One of the stranger moments in Wednesday’s deeply strange Donald Trump press conference came when the president-elect got into a shouting match with CNN’s Jim Acosta, who was trying to ask him a question.
Earlier in the presser — his first one since July — Trump had attacked CNN for disseminating “fake news” because it broke the story that both the sitting president and the president-elect had been briefed on allegations that Russia has “compromising personal and financial information” regarding Trump.
“Since you’re attacking us, can you give us a question?” Acosta asked during a Q&A portion of the presser. Trump replied, “Not you, not you, your organization is terrible.”
“I am not going to give you a question,” the president-elect said. “You are fake news.”
You can watch their full exchange here:
Acosta later said that incoming White House Press Secretary Sean Spicer had threatened to boot him from the press conference if he attempted to ask another question.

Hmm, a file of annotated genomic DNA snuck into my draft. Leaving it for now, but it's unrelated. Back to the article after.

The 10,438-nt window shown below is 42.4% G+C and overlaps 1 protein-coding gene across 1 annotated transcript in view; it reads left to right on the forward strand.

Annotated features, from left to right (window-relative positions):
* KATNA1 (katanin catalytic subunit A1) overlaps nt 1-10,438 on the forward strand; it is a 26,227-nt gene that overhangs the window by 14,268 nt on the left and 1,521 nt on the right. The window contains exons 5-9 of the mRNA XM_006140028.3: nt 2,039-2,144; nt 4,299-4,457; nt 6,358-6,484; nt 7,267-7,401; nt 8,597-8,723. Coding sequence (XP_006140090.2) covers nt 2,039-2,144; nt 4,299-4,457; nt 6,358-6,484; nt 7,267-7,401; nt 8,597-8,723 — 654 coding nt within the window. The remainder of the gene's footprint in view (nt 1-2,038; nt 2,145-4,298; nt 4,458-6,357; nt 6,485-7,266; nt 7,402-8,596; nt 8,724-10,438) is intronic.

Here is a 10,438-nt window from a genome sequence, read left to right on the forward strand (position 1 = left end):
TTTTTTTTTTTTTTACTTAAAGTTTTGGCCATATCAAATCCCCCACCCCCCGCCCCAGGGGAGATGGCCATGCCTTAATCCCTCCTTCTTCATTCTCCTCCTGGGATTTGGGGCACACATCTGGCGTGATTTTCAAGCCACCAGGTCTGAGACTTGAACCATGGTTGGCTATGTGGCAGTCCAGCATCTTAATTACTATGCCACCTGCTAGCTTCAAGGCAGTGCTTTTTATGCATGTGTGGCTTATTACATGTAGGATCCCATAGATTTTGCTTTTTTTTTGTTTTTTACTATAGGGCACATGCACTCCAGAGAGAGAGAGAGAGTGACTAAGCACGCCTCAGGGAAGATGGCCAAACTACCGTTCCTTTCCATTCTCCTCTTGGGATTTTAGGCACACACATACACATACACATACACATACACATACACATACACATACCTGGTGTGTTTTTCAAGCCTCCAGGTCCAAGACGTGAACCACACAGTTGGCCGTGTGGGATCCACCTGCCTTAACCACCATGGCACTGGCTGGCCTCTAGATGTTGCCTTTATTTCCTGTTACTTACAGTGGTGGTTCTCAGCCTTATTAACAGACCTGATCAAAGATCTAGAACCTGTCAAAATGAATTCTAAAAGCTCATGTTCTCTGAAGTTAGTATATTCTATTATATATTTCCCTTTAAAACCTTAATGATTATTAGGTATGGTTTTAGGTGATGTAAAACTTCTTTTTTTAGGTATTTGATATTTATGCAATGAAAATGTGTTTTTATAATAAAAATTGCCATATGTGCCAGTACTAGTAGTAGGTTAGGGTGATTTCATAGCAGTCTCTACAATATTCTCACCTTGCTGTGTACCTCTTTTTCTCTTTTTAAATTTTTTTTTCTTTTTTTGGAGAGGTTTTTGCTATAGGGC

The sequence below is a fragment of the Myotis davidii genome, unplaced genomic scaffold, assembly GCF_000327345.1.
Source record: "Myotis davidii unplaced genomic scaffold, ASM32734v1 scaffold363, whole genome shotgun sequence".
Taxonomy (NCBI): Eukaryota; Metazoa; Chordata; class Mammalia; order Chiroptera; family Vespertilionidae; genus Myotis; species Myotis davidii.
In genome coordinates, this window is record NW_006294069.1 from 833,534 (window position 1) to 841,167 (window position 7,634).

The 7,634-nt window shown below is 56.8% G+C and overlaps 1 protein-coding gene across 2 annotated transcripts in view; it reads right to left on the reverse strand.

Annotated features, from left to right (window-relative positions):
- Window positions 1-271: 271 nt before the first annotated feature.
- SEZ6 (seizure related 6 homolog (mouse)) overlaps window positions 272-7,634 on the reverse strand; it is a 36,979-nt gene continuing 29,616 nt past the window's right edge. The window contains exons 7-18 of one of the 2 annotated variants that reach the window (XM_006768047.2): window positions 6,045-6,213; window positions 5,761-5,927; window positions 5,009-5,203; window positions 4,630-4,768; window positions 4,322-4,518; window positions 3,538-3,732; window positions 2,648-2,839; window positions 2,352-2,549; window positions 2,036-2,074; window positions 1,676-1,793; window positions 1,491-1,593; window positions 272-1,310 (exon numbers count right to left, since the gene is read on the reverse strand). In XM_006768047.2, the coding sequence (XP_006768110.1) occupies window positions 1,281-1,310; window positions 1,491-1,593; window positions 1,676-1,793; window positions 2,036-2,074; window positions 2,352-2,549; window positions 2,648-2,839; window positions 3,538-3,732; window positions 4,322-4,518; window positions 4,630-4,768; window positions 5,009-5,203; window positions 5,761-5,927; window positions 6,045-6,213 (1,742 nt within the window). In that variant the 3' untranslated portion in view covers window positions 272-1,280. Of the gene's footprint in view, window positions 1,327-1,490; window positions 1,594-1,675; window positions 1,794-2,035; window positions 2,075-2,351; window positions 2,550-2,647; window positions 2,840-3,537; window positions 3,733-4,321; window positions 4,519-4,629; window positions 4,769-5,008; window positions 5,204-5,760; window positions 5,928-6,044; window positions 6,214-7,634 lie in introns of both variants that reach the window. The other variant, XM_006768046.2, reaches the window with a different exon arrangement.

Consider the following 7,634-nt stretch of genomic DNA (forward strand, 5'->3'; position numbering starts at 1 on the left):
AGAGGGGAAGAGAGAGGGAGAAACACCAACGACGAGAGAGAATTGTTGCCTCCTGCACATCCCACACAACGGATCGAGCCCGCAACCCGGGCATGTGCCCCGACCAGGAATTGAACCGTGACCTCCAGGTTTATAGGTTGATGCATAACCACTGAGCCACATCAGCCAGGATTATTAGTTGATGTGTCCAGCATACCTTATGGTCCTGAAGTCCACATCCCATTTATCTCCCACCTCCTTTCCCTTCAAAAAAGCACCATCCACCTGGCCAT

During an on-air segment following the press conference, CNN’s Jake Tapper — one of the journalists who wrote the initial report on the allegations — pointed out that his network had not disseminated uncorroborated rumors, as Trump had suggested. Instead, the CNN report acknowledges the existence of the rumors and reports that both Trump and Obama had received briefings on them from the U.S. intelligence community. The specific details of the rumors came from a document Buzzfeed posted in full later Tuesday evening, a move that Tapper described as irresponsible.
“What I suspect we are seeing here is an attempt to discredit legitimate, responsible attempts to report on this incoming administration with irresponsible journalism that hurts us all, and the media going forward should keep that in mind,” said Tapper of Trump’s attempt to conflate the decisions made by Buzzfeed and CNN.
Shortly after he successfully shouted down Acosta, Trump took a question from Breitbart News — a website closely associated with the white nationalist “alt-right,” and an avid promulgator of misleading or inaccurate information that supports hard-right beliefs. Trump’s top adviser, Steve Bannon, is the former chairman of Breitbart.
Here’s the question Trump took from Breitbart: “[With] all the problems that we’ve seen throughout the media over the course of the election, what reforms do you recommend for this industry here?”